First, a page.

It’s International Women’s Day today where globally we celebrate the progress of women’s equality within the socioeconomic, political and cultural spaces. This year’s theme focuses on “Breaking the Bias”.
Through our Catalyst, research for good, program we surveyed the views of a representative sample of adults in Australia, UK and the US to see what they think about gender inequality and how big a problem it still is.
The response was disappointingly consistent. One in two AU consumers (48%) believe that the world is biased against women compared to 56% in the UK and 65% in the US, suggesting that as a society we still have a way to go in solving this issue.
When you break the data by gender, you see that a higher percentage of women versus men feel that the world is biased against women, which is no surprise given women are more likely to experience these biases on a daily basis.
Some of the biases and discriminations that can exist within a workplace include unequal pay, sexual harassment, disparity in promotions, microagressions and access to resources/training.
When asked how this inequality against women takes place within a workplace, ‘pay’ – where women were being paid less than their male counterparts (who were at the same level or juniors) and ‘being overlooked for promotion’ were the two answers that really stood out across the board. This was followed by dealing with mistreatment in the forms of harassment and microaggression.
The data suggests that the toxic culture that is being discussed in various forums is still very much alive in many workplaces today, despite the progress we have seen over time and the visibility given to these issues by events such as IWD.
What also stood out within this research was the pervasive view across these three markets that governments were not doing enough to safeguard women against gender inequality. Over 40% of respondents didn’t think their current government is doing enough to safeguard women against gender inequality.
More damning is the fact that there is little faith in governments to act to address these issues. Among those who believe the government is not doing enough, a staggering 75% of AU and UK respondents don’t trust their current government to put policies in place to address gender inequality, while 68% of Americans felt the same.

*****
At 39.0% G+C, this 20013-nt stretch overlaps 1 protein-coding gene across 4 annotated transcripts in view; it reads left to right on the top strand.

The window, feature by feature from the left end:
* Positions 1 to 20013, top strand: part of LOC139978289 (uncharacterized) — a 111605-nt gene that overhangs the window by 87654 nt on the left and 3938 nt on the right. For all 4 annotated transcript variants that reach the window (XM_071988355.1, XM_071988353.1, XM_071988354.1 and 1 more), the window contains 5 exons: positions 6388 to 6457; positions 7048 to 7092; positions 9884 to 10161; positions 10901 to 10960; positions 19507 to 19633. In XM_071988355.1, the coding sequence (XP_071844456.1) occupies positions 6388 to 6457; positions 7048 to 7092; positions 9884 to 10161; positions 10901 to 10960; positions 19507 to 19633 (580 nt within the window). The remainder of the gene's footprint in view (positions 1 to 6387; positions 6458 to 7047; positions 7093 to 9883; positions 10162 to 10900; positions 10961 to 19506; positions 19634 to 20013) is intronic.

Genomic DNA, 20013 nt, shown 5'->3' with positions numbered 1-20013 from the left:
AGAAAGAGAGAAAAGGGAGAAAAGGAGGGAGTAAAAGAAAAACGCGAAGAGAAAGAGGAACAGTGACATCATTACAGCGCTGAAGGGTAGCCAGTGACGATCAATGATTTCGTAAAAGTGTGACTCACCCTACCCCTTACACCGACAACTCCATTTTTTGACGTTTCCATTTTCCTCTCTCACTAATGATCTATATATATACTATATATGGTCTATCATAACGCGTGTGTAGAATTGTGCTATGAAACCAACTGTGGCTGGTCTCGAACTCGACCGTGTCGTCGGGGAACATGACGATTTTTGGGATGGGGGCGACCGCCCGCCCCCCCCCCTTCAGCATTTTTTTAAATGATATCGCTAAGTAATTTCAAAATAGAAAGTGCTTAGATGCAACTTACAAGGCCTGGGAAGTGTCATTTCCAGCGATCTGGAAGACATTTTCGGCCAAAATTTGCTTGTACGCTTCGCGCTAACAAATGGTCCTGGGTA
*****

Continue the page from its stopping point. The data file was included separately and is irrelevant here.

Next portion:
This resounding vote of no confidence was similar across different age groups and gender (male or female respondents). This indicates a low level of trust in each country’s respective government administrations to act in this important area.
The mistrust within Australian respondents is likely a result of Australian government’s ongoing struggle with serious allegations of sexual harassment and toxic culture relating to parliament itself as a workplace.
The negativity of this sentiment overall is perhaps not surprising given the current state of representation of women within government bodies in each country, sitting at around 30%. Australia is currently ranked 56th, UK 47th and US 74th in the world when it comes to female representation in parliament, according to figures from the Inter-Parliamentary Union.
Whilst these insights cannot be looked upon as anything but a depressing indictment of the state of society, they represent an opportunity for private businesses to continue to lead the charge for change. As Brenda Gaddi of Women of Colour Australia so eloquently puts it:
By Mona Fleming
Growth Marketing Lead, Glow
Catalyst is an open-source research program investigating consumer concerns about social and environmental issues. The program is building a body of knowledge to fuel conversation, action and behavior change by supporting businesses with insights that fuel their own programs of action.
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